For the first 12 years of my backpacking life I was unaware of these things. Four times I hiked to Granite Lake from Mineral King and attempted to hike out in one day and couldn't quite make it out in one day. The fifth time I met a doctor and his 2 sons there and we were hiking out together. At the first summit we were conversing and I was drinking Gatorade (ga) and one boy asked his dad what ga was and his father replied that is was a salt solution. It has more sugar than salt. Does that make it a salt or sugar solution? Anyway, we continued hiking and got out at about 5:00. The only time I got out in 1 day. Later when recounting this story to a friend I realized that the reason I was able to hike out the entire distance in one day was because of ga. From then on I relied on ga extensively. I would even skip breakfast or lunch and just drink ga. I even tried skipping both to just drink ga (with mixed results). Skipping 1 meal for ga was ALWAYS beneficial but, or course, not satisfying. As humans (I'm one) we like to eat food. One food that is a disaster while hiking is trail mix. It has nuts. Nuts take 3-5 hours to digest. Trail mix slows you down. I cannot imagine how it could help you nutritionally. I experimented so extensively because I taught nutrition in public school for over 20 years. I believe I applied this general knowledge of nutrition to backpacking because I backpacked extensively and alway was EXTREMELY interested in efficiency. Let's face it: backpacking ain't easy. It's hard. Therefore the more efficient the better.
Last edited by Cross Country on Tue Apr 17, 2012 6:56 pm, edited 1 time in total.
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Re: Obscure Route Planning

Postby Coops » Wed Dec 21, 2011 11:21 am

RP,

With respect to your interest in the area west of Observation and Shakespeare...I considered it myslef last year while on a trip through Amphitheater and Dumbell Lakes. I think it would be a fine area to explore, but extraction will be difficult. Unless you head back over Cataract Creek Pass, which I actually enjoy (there is a ledge on the North side of the pass that is key to doing this pass at low class 3 maybe even class 2), your only logical option is to come down from Dumbell lakes via their drainage. I did this last year and it was an absolute grunt even as an ultralighter. The old Muir Trail is drastically overgrown once you hit Cartridge Creek as well.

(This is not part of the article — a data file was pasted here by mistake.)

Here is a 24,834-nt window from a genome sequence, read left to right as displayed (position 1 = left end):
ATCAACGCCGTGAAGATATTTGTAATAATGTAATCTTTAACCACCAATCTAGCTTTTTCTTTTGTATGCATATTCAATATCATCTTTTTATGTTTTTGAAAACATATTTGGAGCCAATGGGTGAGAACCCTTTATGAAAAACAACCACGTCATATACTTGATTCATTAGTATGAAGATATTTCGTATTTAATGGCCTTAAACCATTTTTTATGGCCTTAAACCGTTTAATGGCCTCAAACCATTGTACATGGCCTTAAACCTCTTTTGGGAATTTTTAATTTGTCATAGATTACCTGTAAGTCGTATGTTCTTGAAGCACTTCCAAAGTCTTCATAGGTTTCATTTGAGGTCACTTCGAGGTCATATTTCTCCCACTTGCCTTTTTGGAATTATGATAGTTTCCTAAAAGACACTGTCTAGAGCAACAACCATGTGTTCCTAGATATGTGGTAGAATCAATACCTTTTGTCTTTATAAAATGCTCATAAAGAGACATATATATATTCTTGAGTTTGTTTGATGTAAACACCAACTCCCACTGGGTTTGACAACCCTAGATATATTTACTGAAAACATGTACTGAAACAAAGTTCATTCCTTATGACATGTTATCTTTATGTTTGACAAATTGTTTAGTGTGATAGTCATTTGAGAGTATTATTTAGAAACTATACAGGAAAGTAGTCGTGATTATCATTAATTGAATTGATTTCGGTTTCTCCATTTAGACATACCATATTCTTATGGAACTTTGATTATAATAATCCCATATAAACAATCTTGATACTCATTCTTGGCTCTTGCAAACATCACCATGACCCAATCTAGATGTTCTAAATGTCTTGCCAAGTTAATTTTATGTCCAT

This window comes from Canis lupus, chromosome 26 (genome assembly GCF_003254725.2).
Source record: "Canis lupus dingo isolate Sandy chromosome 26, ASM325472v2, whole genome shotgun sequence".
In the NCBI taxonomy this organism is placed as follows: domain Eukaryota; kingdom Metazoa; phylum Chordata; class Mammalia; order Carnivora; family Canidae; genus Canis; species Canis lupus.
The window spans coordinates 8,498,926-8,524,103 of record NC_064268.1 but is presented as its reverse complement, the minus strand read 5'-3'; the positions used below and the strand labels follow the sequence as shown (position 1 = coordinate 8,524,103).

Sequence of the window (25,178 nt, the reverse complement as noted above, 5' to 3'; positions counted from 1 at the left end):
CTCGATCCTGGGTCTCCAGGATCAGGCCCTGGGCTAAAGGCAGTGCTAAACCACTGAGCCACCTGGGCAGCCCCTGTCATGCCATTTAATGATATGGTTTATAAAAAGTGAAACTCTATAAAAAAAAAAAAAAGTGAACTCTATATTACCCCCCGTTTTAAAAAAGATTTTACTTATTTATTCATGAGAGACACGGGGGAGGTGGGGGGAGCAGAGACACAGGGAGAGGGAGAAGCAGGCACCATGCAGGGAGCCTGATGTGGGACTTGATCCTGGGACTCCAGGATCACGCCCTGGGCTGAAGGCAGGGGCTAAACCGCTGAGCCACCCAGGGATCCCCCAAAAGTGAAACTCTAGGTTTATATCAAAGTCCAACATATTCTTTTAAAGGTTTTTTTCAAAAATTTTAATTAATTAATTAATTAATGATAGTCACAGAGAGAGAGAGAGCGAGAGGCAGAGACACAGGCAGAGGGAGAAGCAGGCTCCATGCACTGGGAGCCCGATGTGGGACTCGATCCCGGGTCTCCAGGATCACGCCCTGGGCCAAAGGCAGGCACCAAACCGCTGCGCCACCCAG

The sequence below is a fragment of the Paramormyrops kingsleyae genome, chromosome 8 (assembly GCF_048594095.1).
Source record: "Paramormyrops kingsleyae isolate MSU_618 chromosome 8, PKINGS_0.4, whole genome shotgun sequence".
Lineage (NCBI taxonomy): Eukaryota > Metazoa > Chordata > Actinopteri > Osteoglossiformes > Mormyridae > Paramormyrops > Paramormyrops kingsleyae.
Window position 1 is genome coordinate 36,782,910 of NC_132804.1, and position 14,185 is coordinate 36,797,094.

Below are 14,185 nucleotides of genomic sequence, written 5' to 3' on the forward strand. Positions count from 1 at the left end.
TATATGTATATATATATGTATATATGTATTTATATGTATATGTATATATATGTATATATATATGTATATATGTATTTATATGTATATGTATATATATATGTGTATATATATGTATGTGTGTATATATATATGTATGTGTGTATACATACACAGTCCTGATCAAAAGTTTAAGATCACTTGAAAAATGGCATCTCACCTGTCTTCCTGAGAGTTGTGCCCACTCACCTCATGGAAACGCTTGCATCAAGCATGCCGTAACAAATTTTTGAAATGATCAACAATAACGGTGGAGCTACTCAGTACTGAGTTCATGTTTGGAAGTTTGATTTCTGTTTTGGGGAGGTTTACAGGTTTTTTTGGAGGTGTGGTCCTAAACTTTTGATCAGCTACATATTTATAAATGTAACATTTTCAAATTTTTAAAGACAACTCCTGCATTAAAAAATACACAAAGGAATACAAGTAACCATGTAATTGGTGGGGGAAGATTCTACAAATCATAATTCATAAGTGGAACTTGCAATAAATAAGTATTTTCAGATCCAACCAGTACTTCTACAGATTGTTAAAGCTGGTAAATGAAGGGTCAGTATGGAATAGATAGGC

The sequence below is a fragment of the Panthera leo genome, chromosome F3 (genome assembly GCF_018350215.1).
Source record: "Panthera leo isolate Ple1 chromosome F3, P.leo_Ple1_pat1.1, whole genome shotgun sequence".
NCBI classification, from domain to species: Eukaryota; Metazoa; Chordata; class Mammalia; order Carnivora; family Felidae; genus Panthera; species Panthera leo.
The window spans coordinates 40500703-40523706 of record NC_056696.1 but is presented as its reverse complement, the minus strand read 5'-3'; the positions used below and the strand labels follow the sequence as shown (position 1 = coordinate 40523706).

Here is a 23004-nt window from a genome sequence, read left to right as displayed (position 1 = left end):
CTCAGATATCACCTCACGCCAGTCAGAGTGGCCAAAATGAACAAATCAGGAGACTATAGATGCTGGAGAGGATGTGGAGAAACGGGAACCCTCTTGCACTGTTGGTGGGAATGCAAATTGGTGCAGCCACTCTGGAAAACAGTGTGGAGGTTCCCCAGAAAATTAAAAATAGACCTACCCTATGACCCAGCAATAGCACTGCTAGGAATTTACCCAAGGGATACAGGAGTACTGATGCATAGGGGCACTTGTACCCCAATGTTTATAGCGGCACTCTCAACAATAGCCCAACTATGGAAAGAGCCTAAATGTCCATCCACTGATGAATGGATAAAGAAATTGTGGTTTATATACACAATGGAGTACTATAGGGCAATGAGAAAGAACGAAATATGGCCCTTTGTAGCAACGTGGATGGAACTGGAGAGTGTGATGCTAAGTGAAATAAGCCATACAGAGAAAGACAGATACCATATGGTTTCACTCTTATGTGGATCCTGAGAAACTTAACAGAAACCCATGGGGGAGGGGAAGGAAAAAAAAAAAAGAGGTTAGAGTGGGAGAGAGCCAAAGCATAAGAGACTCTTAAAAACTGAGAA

On my way up the Middle Fork of the Kings (heading back to toward Palisade Creek), I visually scoured the slopes leading up to the lakes west of Shakespeare and Observation for a logical way up or down. It didn't look safe quite honestly, and I couldn't find a good route; but as we all know, there's probably a way. If you go for it, just know that you may have to back track out of there.
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Re: Obscure Route Planning

Postby quentinc » Wed Dec 21, 2011 3:14 pm

I can only fit about 6 days of food in my Bearikade too. Since the idea of living on liquid sugar doesn't appeal to me, I pretty much bring what I want (although many of the items are dried or dehydrated), including an inefficient loaf of bread. This goes back to the discussion on another thread about trade-offs in comfort.

But RP, you aren't serious about sleeping with food in your tent, are you? If I have food I can't fit in the can, I find a place near a large "class 3" rock, which I can climb but a bear can't (claws don't work so well on granite), and "hang" my excess food there. I've also done that on long trips through areas where canisters aren't required and I didn't want to bother with that monstrous, bulky contraption.
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Re: Obscure Route Planning

Postby RoguePhotonic » Wed Dec 21, 2011 3:19 pm

All good points with food but the trouble with Gatorade is that it's heavy. I brought allot of it in the one quart packets but they weigh 2 ounces per pack. I might still get more of it though because it has value over just taste and you don't have to drink aspartame.

Here is my thought on a route from Dumbell Lakes area:

Image

Maybe try to summit Mt. Shakespere while there. I do notice that it's spelled wrong on this map.
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Re: Obscure Route Planning

Postby RoguePhotonic » Wed Dec 21, 2011 3:24 pm

But RP, you aren't serious about sleeping with food in your tent, are you?


Of course I am lol. I have spent plenty of nights sleeping with heaps of food in my tent. Makes you listen more closely when you hear something. :p